UBS’ Russian roulette game in France


French observers are somewhat frowning after the publication of UBS’s financial statements on Friday 15 March. Barely a month after the bank was sentenced to a record EUR 4.5 billion for illegal client acquisition on French soil and money laundering in connection with income from tax evasion, the question arises as to the level of provisions.

Many assumed that UBS would significantly increase their provisions following the earthquake in Paris. Well, on the contrary! Only USD 516 million was set aside for the ongoing legal dispute over the “carnets du lait”.
However, taking into account the billion already paid, a further USD 3.5 billion would be needed, which is more than the total of all provisions! A real Russian roulette game! But Sergio Ermotti, CEO of UBS, doesn’t seem to want to give up his legendary boldness and blessed optimism. A risky strategy which will cause a shock here in France.

On the one hand there is the aggressive reaction to an “incomprehensible” and “political” judgement that will annoy the French judges, who are eager to preserve their independence (Montesquieu’s does not joke about the separation of powers). On the other hand, UBS management is determined to play for time, to the annoyance of the French authorities. The bank has already gained time with its appeal.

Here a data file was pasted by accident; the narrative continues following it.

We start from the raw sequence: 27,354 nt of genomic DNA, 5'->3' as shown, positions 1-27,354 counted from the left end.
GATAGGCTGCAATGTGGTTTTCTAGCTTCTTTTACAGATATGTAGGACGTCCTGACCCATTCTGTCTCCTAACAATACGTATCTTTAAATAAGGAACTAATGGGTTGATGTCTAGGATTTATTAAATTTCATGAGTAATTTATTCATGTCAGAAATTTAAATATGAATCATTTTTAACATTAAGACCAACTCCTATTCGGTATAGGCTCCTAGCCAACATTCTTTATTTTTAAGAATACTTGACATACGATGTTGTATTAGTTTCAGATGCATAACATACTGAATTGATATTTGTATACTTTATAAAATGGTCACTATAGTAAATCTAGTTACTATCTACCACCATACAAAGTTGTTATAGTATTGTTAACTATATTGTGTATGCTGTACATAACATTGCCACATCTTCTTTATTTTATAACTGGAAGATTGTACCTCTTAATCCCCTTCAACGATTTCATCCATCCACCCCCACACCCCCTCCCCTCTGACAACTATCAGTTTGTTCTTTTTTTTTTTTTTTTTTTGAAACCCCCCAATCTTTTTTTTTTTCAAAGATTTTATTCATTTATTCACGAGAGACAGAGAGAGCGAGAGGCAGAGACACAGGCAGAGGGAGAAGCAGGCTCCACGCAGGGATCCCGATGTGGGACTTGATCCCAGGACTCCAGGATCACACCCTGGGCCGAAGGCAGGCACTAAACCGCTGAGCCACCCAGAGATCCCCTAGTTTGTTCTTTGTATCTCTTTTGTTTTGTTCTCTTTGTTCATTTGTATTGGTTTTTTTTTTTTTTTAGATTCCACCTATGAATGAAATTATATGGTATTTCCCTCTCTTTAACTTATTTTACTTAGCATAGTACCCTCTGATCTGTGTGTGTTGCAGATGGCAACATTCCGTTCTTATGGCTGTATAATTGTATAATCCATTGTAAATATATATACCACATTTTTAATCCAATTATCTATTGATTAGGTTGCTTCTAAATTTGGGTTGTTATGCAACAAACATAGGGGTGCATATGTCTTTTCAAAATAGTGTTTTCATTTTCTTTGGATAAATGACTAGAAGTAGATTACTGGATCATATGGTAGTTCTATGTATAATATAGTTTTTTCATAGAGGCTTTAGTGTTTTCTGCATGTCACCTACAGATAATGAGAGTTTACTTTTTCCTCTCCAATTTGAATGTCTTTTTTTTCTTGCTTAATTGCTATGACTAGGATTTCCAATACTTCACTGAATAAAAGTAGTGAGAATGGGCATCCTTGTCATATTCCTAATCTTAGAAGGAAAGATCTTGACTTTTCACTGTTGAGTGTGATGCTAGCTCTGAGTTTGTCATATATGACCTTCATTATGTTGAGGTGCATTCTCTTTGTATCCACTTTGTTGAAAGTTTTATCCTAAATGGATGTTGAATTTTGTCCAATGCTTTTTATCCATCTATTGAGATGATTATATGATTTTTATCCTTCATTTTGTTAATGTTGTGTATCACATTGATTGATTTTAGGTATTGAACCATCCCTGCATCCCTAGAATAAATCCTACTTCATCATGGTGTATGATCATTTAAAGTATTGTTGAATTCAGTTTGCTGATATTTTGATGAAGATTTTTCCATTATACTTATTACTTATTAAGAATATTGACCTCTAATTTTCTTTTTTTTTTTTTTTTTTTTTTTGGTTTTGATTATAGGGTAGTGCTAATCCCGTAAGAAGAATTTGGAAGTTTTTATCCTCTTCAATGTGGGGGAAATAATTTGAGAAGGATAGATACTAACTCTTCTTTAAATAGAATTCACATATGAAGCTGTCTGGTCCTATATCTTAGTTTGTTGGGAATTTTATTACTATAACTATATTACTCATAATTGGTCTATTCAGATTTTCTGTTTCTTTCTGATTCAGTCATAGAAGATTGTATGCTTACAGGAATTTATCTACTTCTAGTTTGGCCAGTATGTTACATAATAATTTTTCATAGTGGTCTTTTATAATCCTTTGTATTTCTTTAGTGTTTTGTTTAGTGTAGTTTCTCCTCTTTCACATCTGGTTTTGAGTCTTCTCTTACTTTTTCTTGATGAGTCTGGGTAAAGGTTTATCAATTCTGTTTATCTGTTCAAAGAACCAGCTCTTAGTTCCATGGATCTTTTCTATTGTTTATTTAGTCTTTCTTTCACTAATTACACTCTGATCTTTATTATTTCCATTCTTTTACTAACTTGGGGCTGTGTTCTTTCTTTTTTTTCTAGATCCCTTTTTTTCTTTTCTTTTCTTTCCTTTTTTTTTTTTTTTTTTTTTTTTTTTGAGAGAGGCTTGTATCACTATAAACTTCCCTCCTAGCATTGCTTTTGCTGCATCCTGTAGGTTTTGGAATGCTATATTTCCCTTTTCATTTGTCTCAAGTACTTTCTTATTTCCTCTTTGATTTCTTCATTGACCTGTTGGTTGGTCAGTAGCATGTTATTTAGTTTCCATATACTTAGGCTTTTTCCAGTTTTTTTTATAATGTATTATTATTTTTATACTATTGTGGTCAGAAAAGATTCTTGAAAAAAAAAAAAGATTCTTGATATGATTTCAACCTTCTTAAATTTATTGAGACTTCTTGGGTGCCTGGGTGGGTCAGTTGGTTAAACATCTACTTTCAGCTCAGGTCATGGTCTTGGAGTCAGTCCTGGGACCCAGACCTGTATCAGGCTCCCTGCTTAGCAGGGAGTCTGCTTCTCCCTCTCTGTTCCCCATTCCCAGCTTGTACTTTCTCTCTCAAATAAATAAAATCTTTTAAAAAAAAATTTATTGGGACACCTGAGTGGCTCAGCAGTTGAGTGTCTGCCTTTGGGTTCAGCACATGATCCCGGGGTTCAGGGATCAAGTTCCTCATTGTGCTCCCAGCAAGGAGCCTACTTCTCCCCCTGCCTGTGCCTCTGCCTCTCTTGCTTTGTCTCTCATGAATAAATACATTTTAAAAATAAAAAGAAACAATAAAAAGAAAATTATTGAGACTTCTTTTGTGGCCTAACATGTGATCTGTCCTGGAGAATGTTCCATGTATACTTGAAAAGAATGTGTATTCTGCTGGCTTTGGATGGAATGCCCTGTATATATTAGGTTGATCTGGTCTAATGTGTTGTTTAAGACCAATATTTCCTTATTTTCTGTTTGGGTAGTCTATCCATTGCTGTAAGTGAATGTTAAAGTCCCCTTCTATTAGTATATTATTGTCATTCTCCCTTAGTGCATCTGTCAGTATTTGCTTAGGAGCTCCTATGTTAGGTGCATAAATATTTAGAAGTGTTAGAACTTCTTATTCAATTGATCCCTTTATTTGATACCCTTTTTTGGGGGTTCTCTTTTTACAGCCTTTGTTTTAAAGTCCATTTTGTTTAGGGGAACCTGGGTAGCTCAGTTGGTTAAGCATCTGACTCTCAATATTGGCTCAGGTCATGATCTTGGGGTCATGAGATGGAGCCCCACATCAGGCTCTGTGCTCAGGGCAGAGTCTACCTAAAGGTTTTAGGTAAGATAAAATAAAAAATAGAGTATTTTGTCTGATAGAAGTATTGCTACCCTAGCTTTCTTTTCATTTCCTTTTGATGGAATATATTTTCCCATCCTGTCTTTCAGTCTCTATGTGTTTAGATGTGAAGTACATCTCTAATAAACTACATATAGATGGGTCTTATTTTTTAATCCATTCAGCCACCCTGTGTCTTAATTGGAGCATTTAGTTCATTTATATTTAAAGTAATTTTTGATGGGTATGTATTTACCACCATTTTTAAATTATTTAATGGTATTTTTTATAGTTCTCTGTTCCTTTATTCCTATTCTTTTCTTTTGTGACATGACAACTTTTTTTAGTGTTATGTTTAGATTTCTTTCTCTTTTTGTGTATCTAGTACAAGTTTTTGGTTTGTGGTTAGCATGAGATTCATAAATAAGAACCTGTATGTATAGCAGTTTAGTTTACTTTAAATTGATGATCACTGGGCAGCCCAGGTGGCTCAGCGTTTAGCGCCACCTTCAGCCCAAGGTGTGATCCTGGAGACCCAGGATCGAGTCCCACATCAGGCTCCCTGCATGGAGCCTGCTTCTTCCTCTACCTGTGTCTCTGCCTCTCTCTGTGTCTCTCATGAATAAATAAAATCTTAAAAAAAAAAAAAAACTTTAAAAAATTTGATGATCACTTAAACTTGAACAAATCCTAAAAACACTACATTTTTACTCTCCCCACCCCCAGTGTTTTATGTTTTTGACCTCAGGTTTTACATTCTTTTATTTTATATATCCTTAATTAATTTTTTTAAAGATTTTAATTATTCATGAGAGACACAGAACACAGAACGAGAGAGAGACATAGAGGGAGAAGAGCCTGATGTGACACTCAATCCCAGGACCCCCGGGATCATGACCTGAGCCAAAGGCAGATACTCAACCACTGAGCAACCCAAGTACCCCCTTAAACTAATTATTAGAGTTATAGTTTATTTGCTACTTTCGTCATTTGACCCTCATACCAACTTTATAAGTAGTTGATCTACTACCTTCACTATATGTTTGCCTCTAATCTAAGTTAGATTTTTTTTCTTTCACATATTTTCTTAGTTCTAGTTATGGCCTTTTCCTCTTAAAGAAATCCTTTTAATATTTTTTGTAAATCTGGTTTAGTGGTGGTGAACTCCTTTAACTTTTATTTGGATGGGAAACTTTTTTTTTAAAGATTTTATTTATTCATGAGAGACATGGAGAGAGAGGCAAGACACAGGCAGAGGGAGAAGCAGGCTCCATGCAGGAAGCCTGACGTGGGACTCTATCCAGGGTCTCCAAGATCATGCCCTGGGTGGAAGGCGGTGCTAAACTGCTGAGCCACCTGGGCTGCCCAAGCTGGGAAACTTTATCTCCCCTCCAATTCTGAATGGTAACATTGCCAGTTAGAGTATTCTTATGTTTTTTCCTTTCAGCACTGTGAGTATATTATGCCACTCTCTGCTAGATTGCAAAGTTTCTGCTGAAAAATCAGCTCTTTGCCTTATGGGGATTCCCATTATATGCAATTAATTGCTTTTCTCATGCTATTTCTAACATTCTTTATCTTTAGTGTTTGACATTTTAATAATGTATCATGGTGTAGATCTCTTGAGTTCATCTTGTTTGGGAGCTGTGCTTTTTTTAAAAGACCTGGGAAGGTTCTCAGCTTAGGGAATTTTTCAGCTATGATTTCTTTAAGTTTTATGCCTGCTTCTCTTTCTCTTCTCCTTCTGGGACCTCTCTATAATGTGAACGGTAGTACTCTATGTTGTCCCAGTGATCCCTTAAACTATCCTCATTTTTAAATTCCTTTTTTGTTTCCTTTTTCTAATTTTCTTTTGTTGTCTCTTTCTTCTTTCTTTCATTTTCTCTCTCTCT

In an internal memo, Sergio Ermotti recently tried to reassure his staff by explaining that the appeal process would probably take several years.

However, he omitted to point out that in the event of a new conviction in the appeal proceedings, the bank would have to pay a possible fine in order to be able to appeal against the appeal ruling to the Supreme Court at all.
What is even worse, however, is that UBS’s senior executives are obviously failing to recognize the signs of the times. According to a February 28 publication by renowned law firm Cleary Gottlieb, the appealed sum could double to a crazy EUR 9 billion. And that is by no means all. According to the same firm, the French and American authorities work closely together in international corruption and fraud cases.

David Weber, an American professor and former Inspector General of the US Securities and Exchange Commission (SEC), has recently published a high-profile article in Thehill. He strongly criticizes the agreements negotiated by UBS to avoid legal proceedings. “We must stop deeming corporations ‘too big to jail'”. That is to say: Your banking license should be revoked. After all, this license, which allows UBS to manage assets of US pension funds, is officially supervised.